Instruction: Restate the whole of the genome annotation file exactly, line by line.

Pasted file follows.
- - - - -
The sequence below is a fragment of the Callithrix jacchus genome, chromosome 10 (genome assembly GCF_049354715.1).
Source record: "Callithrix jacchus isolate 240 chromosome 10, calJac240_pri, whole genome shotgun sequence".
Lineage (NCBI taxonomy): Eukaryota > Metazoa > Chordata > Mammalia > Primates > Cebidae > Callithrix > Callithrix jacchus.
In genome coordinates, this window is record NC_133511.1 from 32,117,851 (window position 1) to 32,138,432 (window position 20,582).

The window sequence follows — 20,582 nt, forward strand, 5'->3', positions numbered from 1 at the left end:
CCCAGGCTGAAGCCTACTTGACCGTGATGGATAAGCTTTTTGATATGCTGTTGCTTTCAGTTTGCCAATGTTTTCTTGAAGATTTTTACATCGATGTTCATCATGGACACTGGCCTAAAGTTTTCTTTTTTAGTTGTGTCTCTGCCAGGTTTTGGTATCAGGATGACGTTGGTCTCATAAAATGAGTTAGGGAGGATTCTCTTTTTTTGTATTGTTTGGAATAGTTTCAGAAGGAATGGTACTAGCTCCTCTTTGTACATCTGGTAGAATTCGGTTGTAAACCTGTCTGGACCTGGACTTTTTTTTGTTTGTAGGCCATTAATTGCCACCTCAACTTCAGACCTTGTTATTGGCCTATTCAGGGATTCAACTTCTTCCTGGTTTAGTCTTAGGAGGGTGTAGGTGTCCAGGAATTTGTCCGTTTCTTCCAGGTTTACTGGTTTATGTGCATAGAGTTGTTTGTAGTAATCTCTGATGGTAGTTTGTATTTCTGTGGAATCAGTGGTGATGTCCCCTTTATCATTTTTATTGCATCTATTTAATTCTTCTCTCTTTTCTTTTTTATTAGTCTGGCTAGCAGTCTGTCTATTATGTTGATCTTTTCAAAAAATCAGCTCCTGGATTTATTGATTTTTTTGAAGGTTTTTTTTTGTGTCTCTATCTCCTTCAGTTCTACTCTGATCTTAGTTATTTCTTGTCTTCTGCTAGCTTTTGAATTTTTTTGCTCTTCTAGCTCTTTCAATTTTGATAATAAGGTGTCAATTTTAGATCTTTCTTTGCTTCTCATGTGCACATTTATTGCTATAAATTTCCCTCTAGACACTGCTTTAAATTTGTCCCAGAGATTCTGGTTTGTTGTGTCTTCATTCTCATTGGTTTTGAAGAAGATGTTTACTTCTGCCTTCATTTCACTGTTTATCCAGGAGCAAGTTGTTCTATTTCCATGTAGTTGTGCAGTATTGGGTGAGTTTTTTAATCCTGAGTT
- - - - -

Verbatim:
The sequence below is a fragment of the Callithrix jacchus genome, chromosome 10 (genome assembly GCF_049354715.1).
Source record: "Callithrix jacchus isolate 240 chromosome 10, calJac240_pri, whole genome shotgun sequence".
Lineage (NCBI taxonomy): Eukaryota > Metazoa > Chordata > Mammalia > Primates > Cebidae > Callithrix > Callithrix jacchus.
In genome coordinates, this window is record NC_133511.1 from 32,117,851 (window position 1) to 32,138,432 (window position 20,582).

The window sequence follows — 20,582 nt, forward strand, 5'->3', positions numbered from 1 at the left end:
CCCAGGCTGAAGCCTACTTGACCGTGATGGATAAGCTTTTTGATATGCTGTTGCTTTCAGTTTGCCAATGTTTTCTTGAAGATTTTTACATCGATGTTCATCATGGACACTGGCCTAAAGTTTTCTTTTTTAGTTGTGTCTCTGCCAGGTTTTGGTATCAGGATGACGTTGGTCTCATAAAATGAGTTAGGGAGGATTCTCTTTTTTTGTATTGTTTGGAATAGTTTCAGAAGGAATGGTACTAGCTCCTCTTTGTACATCTGGTAGAATTCGGTTGTAAACCTGTCTGGACCTGGACTTTTTTTTGTTTGTAGGCCATTAATTGCCACCTCAACTTCAGACCTTGTTATTGGCCTATTCAGGGATTCAACTTCTTCCTGGTTTAGTCTTAGGAGGGTGTAGGTGTCCAGGAATTTGTCCGTTTCTTCCAGGTTTACTGGTTTATGTGCATAGAGTTGTTTGTAGTAATCTCTGATGGTAGTTTGTATTTCTGTGGAATCAGTGGTGATGTCCCCTTTATCATTTTTATTGCATCTATTTAATTCTTCTCTCTTTTCTTTTTTATTAGTCTGGCTAGCAGTCTGTCTATTATGTTGATCTTTTCAAAAAATCAGCTCCTGGATTTATTGATTTTTTTGAAGGTTTTTTTTTGTGTCTCTATCTCCTTCAGTTCTACTCTGATCTTAGTTATTTCTTGTCTTCTGCTAGCTTTTGAATTTTTTTGCTCTTCTAGCTCTTTCAATTTTGATAATAAGGTGTCAATTTTAGATCTTTCTTTGCTTCTCATGTGCACATTTATTGCTATAAATTTCCCTCTAGACACTGCTTTAAATTTGTCCCAGAGATTCTGGTTTGTTGTGTCTTCATTCTCATTGGTTTTGAAGAAGATGTTTACTTCTGCCTTCATTTCACTGTTTATCCAGGAGCAAGTTGTTCTATTTCCATGTAGTTGTGCAGTATTGGGTGAGTTTTTTAATCCTGAGTT